First South Bronx Open Studio tour shows off local talent

Guests visit the open studio of artist Maria Scarpini. Photo by Austin Havens-Bowen

The South Bronx Independent Artists Coalition joined forces with both local and international artists to present the first South Bronx Open Studio Tour on Saturday, May 19, opening the doors to artist studios and galleries across Mott Haven and Port Morris.

“The Bronx is the future,” said Heidi Johnson, an artist who has lived in the Bronx for 10 years and helped organize the event. “For the cultural impact, people need to come to the Bronx.”

Young artists from the borough contacted Johnson because they felt like they did not have a presence in the art world. Johnson, who is the exhibitions coordinator for the South Bronx Independent Artists Coalition, took action and came up with the South Bronx Open Studio Tour. The tour included galleries such as Wall Works, BronxArtSpace and open studios of 34 artists. The event was from noon to 5 p.m. and was sponsored by Charlie’s Bar and Kitchen, BronxArtSpace and Port Morris Distillery.

The newly formed South Bronx Independent Artists Coalition was founded this year and includes several artists who work in Mott Haven and Port Morris. Their mission is to connect with other artists from South Bronx and promote their work as a collective.

Guests visiting BronxArtSpace during the opening of In Broad Daylight.

“People forget that some of the original performance art originated here,” said Anna Matos, the art director at WallWorks who is from Westchester Square. “So much happens in the Bronx that people don’t acknowledge. That rubs off on the psyche of people from the Bronx. But there’s so much happening within five blocks of each other.”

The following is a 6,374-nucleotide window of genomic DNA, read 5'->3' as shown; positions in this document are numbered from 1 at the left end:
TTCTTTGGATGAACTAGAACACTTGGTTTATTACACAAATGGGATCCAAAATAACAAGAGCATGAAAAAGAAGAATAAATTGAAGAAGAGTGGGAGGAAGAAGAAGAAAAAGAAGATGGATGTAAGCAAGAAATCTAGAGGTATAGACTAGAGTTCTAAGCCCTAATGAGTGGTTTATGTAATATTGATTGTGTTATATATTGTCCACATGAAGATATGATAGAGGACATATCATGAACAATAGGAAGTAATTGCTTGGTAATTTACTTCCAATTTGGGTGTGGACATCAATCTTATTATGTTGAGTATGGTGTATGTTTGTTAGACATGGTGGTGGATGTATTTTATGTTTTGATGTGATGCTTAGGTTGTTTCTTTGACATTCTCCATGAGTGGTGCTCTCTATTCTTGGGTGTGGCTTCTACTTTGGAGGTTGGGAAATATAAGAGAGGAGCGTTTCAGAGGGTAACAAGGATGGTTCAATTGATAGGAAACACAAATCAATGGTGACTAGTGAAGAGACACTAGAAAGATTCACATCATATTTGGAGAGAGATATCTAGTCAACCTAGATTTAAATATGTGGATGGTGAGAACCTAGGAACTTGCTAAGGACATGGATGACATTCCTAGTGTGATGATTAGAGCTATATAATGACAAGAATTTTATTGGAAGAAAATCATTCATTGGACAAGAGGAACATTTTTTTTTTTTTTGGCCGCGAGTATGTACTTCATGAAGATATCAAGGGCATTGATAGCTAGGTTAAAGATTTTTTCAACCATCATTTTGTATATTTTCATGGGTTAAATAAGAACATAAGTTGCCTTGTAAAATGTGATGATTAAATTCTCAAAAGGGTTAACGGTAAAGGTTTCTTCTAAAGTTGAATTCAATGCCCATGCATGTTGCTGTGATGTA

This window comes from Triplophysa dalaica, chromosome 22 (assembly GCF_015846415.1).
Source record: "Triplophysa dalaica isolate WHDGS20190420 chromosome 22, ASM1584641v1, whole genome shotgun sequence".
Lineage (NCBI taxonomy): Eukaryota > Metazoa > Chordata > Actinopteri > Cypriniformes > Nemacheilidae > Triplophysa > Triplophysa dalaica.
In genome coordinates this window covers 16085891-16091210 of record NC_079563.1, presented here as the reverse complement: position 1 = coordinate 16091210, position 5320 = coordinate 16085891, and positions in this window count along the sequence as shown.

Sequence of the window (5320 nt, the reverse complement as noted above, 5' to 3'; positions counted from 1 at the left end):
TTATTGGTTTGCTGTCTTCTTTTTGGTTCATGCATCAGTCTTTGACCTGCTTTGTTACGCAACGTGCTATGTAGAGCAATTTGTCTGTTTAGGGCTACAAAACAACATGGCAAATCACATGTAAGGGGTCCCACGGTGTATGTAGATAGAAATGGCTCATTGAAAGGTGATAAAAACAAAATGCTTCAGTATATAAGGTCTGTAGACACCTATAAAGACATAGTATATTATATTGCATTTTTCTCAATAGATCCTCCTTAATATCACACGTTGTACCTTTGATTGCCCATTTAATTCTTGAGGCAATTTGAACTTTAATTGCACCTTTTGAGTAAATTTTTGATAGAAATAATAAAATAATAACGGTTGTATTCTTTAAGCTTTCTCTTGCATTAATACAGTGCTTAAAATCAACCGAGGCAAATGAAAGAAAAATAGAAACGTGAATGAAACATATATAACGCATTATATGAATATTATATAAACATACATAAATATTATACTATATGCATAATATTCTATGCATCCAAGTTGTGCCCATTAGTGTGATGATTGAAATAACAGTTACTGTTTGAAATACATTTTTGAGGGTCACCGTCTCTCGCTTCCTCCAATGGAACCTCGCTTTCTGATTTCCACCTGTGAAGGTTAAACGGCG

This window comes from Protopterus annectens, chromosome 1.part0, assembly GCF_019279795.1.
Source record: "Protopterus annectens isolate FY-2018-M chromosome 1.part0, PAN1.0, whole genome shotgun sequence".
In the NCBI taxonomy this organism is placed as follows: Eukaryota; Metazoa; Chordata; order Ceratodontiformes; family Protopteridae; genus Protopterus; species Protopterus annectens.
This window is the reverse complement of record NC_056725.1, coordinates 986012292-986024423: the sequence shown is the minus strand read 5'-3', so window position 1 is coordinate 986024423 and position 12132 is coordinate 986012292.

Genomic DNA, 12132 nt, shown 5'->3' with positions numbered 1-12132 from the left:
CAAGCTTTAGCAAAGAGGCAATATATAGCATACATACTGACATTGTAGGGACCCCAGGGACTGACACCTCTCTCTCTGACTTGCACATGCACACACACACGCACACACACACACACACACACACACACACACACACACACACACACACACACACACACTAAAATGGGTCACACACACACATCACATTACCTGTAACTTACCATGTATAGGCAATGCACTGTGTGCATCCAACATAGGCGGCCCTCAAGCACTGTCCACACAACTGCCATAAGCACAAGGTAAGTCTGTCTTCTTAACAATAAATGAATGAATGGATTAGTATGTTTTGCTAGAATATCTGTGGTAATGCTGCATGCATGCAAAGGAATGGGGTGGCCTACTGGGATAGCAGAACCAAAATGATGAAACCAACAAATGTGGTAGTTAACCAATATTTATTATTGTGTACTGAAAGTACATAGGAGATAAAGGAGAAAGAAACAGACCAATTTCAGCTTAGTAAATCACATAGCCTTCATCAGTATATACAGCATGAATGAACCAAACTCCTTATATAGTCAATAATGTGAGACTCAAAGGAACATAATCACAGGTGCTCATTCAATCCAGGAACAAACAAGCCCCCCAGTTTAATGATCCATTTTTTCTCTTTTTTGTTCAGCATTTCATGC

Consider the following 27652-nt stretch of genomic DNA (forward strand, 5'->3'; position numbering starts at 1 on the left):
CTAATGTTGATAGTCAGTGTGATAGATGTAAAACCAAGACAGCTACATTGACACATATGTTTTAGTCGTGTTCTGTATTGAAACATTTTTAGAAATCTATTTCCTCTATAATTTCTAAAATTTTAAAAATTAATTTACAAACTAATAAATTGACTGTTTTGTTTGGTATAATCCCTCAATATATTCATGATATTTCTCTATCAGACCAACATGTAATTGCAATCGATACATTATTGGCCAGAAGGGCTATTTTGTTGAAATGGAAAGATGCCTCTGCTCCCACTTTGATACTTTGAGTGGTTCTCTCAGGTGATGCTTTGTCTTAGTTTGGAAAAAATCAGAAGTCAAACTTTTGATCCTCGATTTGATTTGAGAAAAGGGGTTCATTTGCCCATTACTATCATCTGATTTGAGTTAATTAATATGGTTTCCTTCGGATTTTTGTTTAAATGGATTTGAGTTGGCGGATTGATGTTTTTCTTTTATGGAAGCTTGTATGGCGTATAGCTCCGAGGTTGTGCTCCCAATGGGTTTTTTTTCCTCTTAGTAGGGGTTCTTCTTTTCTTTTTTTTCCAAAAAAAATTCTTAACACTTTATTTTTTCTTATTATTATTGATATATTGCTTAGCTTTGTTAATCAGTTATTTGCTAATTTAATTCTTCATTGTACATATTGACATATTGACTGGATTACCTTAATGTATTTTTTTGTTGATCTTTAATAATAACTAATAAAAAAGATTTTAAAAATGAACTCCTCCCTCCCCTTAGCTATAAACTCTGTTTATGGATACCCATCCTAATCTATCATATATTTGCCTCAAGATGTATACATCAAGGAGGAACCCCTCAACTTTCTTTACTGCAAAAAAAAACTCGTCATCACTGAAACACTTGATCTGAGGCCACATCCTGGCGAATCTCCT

WallWorks’ latest exhibit, Rush Hour, the second solo show for German artist Claudia “MadC” Walde, opened the same day as the tour. The large-scale abstract paintings use a contrasting palette of dark colored strokes and brighter colors such as neon pinks and yellows. All of her works are in various sizes, some as large as 4 x 3 feet. The show will be up through June 20.

The gallery aims to get the community involved by keeping doors open to both openings of shows and the exhibitions that follow. “The crowd is always different depending on the artist, but we also have a core group of locals who come to the show and they usually ask the best questions to the artist because they have not been jaded by the art world,” said Matos.

A few blocks over on Alexander Avenue, artist Blanka Amezkua exhibited her solo work at her gallery, AAA3A.

“Today is a great idea because there are so many artists living in the South Bronx. We also get to know each other, which is great for artists,” said Amezkua, who was lived in the Bronx for 13 years and teaches art to seniors in Manhattan.

Around the corner from her exhibit, Amezkua helped curate In Broad Daylight, a show featuring several female street artists from Greece, at BronxArtSpace on East 140th Street.

Guests visit the open studio of artist Maria Scarpini.

“Considering a lot of the turmoil and difficulties Greece has been going through, I think the artist can relate to a lot of what’s happening in the Bronx because a lot of it is the same,” said Amezkua.

Other artists included in the tour were abstract painter Patrick Alston and painter Sarah Sagarin, who were included at the gallery 605 E. 132 St. Italian artist Maria Scarpini, who opened her studio in the back of BronxArtSpace, exhibited large red paint strokes on paper.

Some artists like Johnson turned to the Bronx for open studio space at affordable prices, while others like Amezkua originally came for career opportunities. No matter what the reason, all of the artists in the Bronx agree that the borough has a lot to offer and deserves more recognition.

“When you’re out here in the Bronx, you don’t have the restrictions of a Chelsea gallery, so you have the space and headspace to create,” said Johnson while at her open studio. “The importance of today is to show that we are out here and we are a thriving community.”

The day concluded with a ceremony for the pop-up exhibition at 37 Bruckner Blvd., where Johnson and other artists were exhibiting their work. The party continued at Charlie’s Bar and Kitchen on Lincoln Avenue. Many of the shows opened during the tour will remain on display through June. To find a full list of the participating artists and link to the shows that are still open to the public, visit https://www.dontcallitsobro.com.